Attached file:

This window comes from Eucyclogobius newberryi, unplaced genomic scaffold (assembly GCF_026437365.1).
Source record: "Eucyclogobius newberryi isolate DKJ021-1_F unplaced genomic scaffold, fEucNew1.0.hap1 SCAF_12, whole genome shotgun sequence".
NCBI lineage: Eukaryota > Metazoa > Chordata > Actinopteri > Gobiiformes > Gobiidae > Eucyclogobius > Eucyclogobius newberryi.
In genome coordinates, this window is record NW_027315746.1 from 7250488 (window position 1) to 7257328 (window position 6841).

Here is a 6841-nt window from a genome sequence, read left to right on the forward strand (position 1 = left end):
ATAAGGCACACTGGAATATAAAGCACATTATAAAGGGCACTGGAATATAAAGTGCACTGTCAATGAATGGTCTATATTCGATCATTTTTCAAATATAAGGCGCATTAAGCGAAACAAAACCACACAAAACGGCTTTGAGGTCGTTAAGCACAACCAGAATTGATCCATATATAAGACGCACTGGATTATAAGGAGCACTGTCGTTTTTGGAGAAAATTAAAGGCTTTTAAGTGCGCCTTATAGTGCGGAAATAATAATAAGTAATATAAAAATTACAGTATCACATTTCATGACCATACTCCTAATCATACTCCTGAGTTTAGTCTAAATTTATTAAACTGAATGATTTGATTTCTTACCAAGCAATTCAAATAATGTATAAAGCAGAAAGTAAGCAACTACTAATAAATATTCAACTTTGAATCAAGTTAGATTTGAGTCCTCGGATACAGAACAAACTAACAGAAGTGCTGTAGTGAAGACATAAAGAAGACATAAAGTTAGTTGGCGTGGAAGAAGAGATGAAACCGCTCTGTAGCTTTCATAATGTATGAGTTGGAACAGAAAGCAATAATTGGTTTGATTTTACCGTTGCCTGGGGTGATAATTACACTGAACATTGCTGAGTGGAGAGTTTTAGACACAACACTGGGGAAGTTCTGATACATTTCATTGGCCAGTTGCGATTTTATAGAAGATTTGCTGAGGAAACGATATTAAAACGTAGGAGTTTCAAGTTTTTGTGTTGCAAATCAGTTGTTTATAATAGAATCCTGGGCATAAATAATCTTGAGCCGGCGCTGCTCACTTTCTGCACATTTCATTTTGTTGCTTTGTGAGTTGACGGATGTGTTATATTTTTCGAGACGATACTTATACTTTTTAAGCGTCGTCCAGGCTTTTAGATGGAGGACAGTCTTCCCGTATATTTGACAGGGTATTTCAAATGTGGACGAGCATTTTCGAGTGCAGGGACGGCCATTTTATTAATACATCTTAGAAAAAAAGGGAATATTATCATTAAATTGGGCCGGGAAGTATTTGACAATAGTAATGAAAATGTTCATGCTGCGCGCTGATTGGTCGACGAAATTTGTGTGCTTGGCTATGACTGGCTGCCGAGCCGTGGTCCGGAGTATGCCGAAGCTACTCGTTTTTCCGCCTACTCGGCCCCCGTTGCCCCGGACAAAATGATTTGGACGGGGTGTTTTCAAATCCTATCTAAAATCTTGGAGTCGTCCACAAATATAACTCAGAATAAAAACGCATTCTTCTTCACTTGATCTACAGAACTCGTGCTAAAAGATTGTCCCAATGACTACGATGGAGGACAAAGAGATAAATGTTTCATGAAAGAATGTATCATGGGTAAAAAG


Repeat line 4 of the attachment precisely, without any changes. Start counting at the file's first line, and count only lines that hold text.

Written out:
In genome coordinates, this window is record NW_027315746.1 from 7250488 (window position 1) to 7257328 (window position 6841).